Build vs. Buy, Clicks vs. Code: What’s the Magic Answer?
By: Joanna Iturbe, Sr. Software Applications & Project Manager, Leeds Technology Services, University of Colorado Boulder
Build vs. Buy
Clicks vs. Code
You’ll hear it referred to different ways, but what it ultimately comes down to is how any new software is implemented, especially when it comes to Salesforce. Whether this decision is arrived at consciously (please tell me it’s decided consciously!) or by accident, it is critical to the sustainability and success of your project(s). Salesforce was created for the “accidental admin” with the intent not to be on custom development but customizing and configuring out-of-the-box functionality with clicks, not code (that’s where that came from…)
So, why do people build if they can just buy?
That’s a complicated question that’s not easily answered and is certainly different by use-case and institution. There are several things to consider when planning your implementation:
- Is your problem well-defined?
- Do you have a problem unique to you that doesn’t affect any other area of the school?
- Does your school invest in a talented, dedicated IT department?
If you answered ‘yes’ to all three of these questions then you may consider at least a partial build to your implementation. Typically speaking, there are advantages to building, such as: complete control and the solution being highly customized to business processes.
On the flip side, you’ll likely need to staff-up to support the code (and developers don’t come cheap). Implementation also generally takes longer (which can mean a longer time to reach the Peak of Productivity for users) and Salesforce does three major releases per year, which requires the administrators and developers to stay up-to-date on how these releases relate to their code and school-specific needs.
On the other hand:
Very few issues are truly unique, and Salesforce’s AppExchange is an amazing resource chock-full of partners and managed packages provided by outside vendors who provide expertise in solving common business needs because best-in-class business processes are included. Additionally, you get the added bonus of maintenance, training and technical support.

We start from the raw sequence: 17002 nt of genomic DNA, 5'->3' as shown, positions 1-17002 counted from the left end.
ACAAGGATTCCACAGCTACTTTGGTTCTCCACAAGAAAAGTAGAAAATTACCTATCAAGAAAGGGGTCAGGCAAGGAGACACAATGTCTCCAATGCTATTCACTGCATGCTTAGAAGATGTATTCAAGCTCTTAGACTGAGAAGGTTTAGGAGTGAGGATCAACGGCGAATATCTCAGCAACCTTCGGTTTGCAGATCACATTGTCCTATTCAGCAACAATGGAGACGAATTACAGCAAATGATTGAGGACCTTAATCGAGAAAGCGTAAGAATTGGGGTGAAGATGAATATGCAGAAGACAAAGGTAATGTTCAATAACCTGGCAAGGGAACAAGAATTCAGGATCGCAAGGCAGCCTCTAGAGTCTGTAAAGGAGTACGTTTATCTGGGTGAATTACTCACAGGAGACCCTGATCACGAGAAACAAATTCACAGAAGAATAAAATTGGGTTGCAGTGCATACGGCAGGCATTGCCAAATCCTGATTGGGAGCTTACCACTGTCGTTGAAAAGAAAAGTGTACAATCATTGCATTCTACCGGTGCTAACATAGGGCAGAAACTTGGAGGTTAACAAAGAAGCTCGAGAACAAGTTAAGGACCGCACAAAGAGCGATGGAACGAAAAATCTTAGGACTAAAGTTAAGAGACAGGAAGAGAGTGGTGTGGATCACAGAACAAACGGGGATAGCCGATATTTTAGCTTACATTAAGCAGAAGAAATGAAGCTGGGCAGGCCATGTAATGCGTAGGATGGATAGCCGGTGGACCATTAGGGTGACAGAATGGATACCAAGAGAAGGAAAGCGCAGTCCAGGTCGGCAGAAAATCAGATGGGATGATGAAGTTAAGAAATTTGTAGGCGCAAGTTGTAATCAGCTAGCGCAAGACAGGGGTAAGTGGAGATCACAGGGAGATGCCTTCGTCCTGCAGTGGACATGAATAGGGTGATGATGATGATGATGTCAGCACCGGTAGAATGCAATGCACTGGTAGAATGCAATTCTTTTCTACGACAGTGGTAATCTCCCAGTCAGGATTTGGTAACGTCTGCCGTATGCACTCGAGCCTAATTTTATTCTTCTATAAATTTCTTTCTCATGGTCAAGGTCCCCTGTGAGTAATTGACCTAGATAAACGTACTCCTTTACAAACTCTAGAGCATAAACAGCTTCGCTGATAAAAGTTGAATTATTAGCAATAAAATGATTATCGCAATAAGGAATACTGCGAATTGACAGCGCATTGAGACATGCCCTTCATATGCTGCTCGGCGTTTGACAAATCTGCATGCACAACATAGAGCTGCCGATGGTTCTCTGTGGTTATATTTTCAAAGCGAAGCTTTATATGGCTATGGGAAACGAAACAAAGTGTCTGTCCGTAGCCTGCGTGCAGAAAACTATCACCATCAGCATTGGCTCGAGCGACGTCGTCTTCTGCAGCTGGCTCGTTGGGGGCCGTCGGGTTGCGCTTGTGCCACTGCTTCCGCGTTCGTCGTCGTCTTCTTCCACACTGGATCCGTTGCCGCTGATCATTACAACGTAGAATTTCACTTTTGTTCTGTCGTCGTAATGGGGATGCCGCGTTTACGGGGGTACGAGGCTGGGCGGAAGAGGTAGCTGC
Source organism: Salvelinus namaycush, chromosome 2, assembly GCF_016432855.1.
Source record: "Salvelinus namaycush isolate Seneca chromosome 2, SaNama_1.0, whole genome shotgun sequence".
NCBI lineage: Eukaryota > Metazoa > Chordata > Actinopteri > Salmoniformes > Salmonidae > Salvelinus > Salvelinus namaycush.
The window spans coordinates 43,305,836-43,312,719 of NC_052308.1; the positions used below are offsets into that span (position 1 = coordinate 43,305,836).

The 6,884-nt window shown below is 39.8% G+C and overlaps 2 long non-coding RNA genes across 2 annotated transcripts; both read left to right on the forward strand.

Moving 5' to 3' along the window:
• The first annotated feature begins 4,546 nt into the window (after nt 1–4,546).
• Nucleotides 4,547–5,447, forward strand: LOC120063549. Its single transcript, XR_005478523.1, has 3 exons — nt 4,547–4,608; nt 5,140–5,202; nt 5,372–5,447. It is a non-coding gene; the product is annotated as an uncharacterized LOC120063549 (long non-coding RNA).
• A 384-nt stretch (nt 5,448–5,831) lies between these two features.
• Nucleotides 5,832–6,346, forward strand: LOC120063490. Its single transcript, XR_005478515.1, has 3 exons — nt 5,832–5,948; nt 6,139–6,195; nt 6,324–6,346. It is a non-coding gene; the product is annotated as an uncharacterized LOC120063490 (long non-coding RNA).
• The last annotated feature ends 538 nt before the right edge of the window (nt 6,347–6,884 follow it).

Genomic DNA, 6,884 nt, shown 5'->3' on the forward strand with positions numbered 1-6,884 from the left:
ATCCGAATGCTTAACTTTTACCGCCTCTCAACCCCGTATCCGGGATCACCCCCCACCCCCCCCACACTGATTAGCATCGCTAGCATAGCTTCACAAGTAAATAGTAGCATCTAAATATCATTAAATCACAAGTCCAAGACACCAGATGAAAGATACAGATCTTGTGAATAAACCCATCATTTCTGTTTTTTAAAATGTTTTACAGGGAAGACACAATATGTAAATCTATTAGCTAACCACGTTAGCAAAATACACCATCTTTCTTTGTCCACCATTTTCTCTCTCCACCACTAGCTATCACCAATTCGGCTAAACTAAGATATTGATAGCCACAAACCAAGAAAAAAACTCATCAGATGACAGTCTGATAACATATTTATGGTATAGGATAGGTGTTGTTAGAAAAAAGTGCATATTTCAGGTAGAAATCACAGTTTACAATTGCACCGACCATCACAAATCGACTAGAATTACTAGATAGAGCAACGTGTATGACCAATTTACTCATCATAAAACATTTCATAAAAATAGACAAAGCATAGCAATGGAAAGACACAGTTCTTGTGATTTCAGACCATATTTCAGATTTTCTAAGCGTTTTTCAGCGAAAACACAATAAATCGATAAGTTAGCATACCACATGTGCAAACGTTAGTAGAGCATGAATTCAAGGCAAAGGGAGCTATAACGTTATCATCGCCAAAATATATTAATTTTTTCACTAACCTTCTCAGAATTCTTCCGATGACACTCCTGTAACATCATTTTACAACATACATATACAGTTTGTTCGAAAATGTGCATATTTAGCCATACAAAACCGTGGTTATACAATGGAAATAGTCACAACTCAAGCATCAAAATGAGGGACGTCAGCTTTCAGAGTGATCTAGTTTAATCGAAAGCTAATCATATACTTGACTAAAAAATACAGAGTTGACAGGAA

However, going strictly out-of-the-box means that the vendor retains the rights to the code and the product enhancements and functionality are determined by the vendor with potentially little input from the school nor the ability to customize. Additionally, the customer is reliant on the vendor’s technical support instead of internal IT support and/or Salesforce support to resolve issues.
Which brings me to the point of my jabbering:
This is the magic of Salesforce: The fact that you have the ability to assess your specific situation and ultimately determine what percentage of your implementation will be custom-built versus off-of-the-shelf, whether that percentage is 0%, 100%, 50%, 7% or 89% – you have the flexibility to do you!
As someone who’s implemented a 100-user Salesforce org serving 24 functional areas with zero code, I can tell you, it’s not only possible to do it with clicks as opposed to code, it can be fun to get creative in your architecture and solutions.
The administrative tools Salesforce provides like Process Builder, Workflow Rules, Triggers, Validation Rules, Data Loader and much more easily affect data, keep it clean and automate processes. Not to mention the new Higher Education Data Architecture (HEDA) that give you a great jumping off point to get started with the platform. And, we’ve got Trailhead to keep the newest of users to the most advanced developers up-to-date on all of the out-of-the-box technology and capabilities of the native platform.
However, a zero-code solution isn’t meant for everyone. I highly recommend utilizing the Power of Us Hub Higher Education group to find other schools with similar issues and/or business processes as yours and see what they’ve done. What’s worked? What hasn’t? What lessons have they learned?
The higher education community is highly collaborative. And the Salesforce higher education community is even more collaborative. So, never be afraid to ask questions – you’ll likely find you won’t just get answers, you’ll make long-lasting connections.
About the Author
Since 2011, Joanna Iturbe has served as the Senior Software Applications and Project Manager for Leeds Technology Services where she is the senior technical expert and manager in leading the development, configuration, installation, upgrade, delivery and day-to-day management and maintenance of a suite of 15 applications at the Leeds School of Business on the University of Colorado Boulder campus. She supervises a team responsible for deploying and supporting Salesforce which is central to the key functions of student success and retention, communication and outreach. Her certifications include Salesforce Administrator, Salesforce Developer, Database Management and Project Management.
Before coming to CU, Joanna received her bachelors degree from Baylor University in public relations and business administration and worked in marketing and recruitment in the private sector and at Baylor.
Joanna serves on the Salesforce Higher Education Advisory Council and on the Girlforce leadership team. Additionally, she is co-leader of the Salesforce Denver user group. At CU, she serves as Co-Chair on the Boulder Campus Staff Council (BCSC) and is a representative on the University of Colorado (System) Staff Council (UCSC).
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